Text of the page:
The HERO challenge

The new sessions of The Acting Class began on Sunday morning, with the first of the six Archetypes we will be exploring – one per class.

What is an Archetype? Well, first let me acknowledge that everyone who works with some principle involving Archetypes will do it differently. I begin with John Wright’s Masks of the Archetypes approach, and then play with it my way.

You will do it differently. That is because Archetypes are just ways of being human, ways of recognizing certain ‘types’ of people, ways of recognizing certain aspects of our own ways of being. There is no such thing, in the world, which can be identified as being an actual Archetype, and there is no such person who can, either. You can be a hero, huntress, child, fool etc, but that just means you are manifesting qualities which are recognizable from our mutual idea of what we understand as Hero, Huntress, Child or Fool. These are ‘types’ which occur in the folk tales and songs of cultures throughout the world.

Batman is a hero, just as Hercules, Sigurd, Beowolf, Calamity Jane, and Cathy Freeman are all heroes, real or imagined. Actors are heroes (NOTE to our American colleagues, here in OZ we are non-gender specific with the word ‘actor’).

A hero is an individual who behaves heroically, or does something heroic, and thus we call him a hero, or her (more usually) a heroine. The Archetype, Hero, has become manifest in them, and we recognize the qualities of Hero, and so we call them heroes. Note where I capitalize, and where I don’t.

So, having spent some time on Sunday exploring the physical experience of embodying Hero-like movement qualities, I have challenged the class to practice the exercise, to spend as much time in the coming week in Hero body as they possibly can.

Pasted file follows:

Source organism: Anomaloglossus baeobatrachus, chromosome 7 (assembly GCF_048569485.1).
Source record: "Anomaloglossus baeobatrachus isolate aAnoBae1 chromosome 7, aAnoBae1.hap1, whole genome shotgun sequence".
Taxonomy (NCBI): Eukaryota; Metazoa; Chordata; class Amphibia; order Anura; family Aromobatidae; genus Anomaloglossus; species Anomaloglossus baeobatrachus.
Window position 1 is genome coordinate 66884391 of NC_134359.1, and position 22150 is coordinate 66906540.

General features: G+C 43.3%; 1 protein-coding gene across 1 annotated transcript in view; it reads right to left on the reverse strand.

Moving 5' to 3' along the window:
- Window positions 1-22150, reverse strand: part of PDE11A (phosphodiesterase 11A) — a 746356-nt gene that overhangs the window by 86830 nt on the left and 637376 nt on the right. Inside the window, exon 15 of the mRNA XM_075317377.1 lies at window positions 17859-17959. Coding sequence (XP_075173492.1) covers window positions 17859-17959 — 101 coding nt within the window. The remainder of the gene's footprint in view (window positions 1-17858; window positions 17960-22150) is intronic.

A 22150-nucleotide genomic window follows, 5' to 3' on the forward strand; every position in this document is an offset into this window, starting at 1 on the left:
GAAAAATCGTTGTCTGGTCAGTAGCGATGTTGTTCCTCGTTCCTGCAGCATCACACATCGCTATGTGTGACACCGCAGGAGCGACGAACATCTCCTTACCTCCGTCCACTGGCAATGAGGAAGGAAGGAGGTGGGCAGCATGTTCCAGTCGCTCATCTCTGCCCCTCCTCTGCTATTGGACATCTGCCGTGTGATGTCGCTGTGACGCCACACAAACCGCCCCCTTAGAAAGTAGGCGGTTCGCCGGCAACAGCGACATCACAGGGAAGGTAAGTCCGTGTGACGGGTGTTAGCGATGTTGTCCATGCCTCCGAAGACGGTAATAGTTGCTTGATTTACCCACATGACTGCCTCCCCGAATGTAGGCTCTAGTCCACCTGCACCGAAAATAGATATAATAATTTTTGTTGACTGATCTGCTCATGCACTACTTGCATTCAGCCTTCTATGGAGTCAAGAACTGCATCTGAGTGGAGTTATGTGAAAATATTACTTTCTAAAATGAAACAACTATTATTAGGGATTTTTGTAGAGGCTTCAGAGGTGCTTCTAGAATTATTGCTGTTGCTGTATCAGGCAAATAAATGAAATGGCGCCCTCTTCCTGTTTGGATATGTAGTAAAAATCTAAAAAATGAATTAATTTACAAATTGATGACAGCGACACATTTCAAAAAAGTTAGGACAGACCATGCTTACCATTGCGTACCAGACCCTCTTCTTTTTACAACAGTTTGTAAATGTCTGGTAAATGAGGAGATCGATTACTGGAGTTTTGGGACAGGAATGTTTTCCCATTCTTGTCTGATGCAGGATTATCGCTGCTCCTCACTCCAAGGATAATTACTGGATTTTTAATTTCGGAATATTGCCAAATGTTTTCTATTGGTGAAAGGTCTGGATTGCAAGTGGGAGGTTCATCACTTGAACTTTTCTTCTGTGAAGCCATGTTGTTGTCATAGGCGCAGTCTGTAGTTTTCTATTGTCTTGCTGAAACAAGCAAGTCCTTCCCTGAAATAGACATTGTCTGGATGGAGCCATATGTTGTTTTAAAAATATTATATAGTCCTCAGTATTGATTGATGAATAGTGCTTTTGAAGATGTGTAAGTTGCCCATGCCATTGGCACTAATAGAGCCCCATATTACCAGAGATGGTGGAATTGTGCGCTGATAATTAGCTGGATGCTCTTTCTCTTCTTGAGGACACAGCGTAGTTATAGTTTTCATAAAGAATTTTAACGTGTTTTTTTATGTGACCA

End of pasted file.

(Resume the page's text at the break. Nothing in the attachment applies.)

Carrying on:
This morning, I went out for a morning walk, before the heat settled in. As I headed down through the streets of Milton, along Park Road to Coronation Drive and back up Cribb Road, I challenged myself to move into Hero movement qualities, feeling the power in my legs, finding myself looking up and out as I walked (instead of my customary watching the ground). My shoulders dropped back, my chin tucked in and I noticed the impulse for propulsion forward in space now very definitely came from my centre of gravity, which was slightly higher than usual, somewhere round the solar plexus region.

It felt pretty good, I can tell you!  Then it lapsed, and I had to focus to regain the sense of equilibrium, it drifted, I brought it back – and then I realised just how much this way of working is analogous to Fitzmaurice tremoring. Just as the tremor is the body’s response to being placed in an impossible dilemma – the muscles begin to shake, and the breath flows in and out at its own pace – so trying to embody an Archetype is an impossible situation, brain and imagination struggle to make sense of the task of achieving an impossible goal, the body responds as best it can and then the magic happens…

The moment you feel LIKE a hero, it seems as if you’ve lost it. Here you are, all Heroic, and yet you’re being asked to do something absolutely ridiculous like hop on one foot, or remember and speak lines. You feel insecure, the only thing you are sure of is that you are ‘wrong’. In fact, you are absolutely on track, because what you feel is what your particular Hero is feeling, i.e. ridiculous. But you want to be Heroic, and sensible, and so you feel embarrassed, even a sense of failure. WOW!!! How cool is that? A hero who is embarrassed, who feels like a failure?